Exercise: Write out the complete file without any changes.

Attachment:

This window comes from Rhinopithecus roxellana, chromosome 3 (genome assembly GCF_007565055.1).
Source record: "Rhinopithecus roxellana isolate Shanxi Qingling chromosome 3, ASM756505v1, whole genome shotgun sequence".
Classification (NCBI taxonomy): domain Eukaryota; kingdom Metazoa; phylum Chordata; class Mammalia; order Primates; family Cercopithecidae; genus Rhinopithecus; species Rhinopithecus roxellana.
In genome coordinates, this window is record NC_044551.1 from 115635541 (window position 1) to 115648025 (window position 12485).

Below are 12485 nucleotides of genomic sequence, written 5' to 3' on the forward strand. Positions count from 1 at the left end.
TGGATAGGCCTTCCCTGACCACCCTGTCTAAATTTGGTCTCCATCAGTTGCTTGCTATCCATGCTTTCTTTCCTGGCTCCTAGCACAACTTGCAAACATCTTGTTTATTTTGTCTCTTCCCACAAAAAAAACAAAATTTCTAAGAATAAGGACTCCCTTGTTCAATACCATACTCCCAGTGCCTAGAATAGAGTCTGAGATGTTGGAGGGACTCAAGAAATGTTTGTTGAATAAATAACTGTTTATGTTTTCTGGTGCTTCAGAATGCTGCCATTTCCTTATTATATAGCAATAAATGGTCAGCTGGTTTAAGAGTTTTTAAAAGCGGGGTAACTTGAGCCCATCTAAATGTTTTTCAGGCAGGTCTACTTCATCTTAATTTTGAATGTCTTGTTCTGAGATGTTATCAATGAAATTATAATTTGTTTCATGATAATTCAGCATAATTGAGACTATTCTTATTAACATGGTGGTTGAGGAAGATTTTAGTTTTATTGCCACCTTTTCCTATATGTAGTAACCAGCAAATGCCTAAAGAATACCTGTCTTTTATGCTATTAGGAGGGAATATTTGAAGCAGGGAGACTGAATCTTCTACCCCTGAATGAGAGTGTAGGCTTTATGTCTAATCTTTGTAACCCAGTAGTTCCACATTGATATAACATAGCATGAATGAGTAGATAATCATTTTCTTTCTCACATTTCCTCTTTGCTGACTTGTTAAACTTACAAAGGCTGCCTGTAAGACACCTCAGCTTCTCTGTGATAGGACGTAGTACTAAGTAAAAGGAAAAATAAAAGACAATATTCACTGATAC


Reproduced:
This window comes from Rhinopithecus roxellana, chromosome 3 (genome assembly GCF_007565055.1).
Source record: "Rhinopithecus roxellana isolate Shanxi Qingling chromosome 3, ASM756505v1, whole genome shotgun sequence".
Classification (NCBI taxonomy): domain Eukaryota; kingdom Metazoa; phylum Chordata; class Mammalia; order Primates; family Cercopithecidae; genus Rhinopithecus; species Rhinopithecus roxellana.
In genome coordinates, this window is record NC_044551.1 from 115635541 (window position 1) to 115648025 (window position 12485).

Below are 12485 nucleotides of genomic sequence, written 5' to 3' on the forward strand. Positions count from 1 at the left end.
TGGATAGGCCTTCCCTGACCACCCTGTCTAAATTTGGTCTCCATCAGTTGCTTGCTATCCATGCTTTCTTTCCTGGCTCCTAGCACAACTTGCAAACATCTTGTTTATTTTGTCTCTTCCCACAAAAAAAACAAAATTTCTAAGAATAAGGACTCCCTTGTTCAATACCATACTCCCAGTGCCTAGAATAGAGTCTGAGATGTTGGAGGGACTCAAGAAATGTTTGTTGAATAAATAACTGTTTATGTTTTCTGGTGCTTCAGAATGCTGCCATTTCCTTATTATATAGCAATAAATGGTCAGCTGGTTTAAGAGTTTTTAAAAGCGGGGTAACTTGAGCCCATCTAAATGTTTTTCAGGCAGGTCTACTTCATCTTAATTTTGAATGTCTTGTTCTGAGATGTTATCAATGAAATTATAATTTGTTTCATGATAATTCAGCATAATTGAGACTATTCTTATTAACATGGTGGTTGAGGAAGATTTTAGTTTTATTGCCACCTTTTCCTATATGTAGTAACCAGCAAATGCCTAAAGAATACCTGTCTTTTATGCTATTAGGAGGGAATATTTGAAGCAGGGAGACTGAATCTTCTACCCCTGAATGAGAGTGTAGGCTTTATGTCTAATCTTTGTAACCCAGTAGTTCCACATTGATATAACATAGCATGAATGAGTAGATAATCATTTTCTTTCTCACATTTCCTCTTTGCTGACTTGTTAAACTTACAAAGGCTGCCTGTAAGACACCTCAGCTTCTCTGTGATAGGACGTAGTACTAAGTAAAAGGAAAAATAAAAGACAATATTCACTGATAC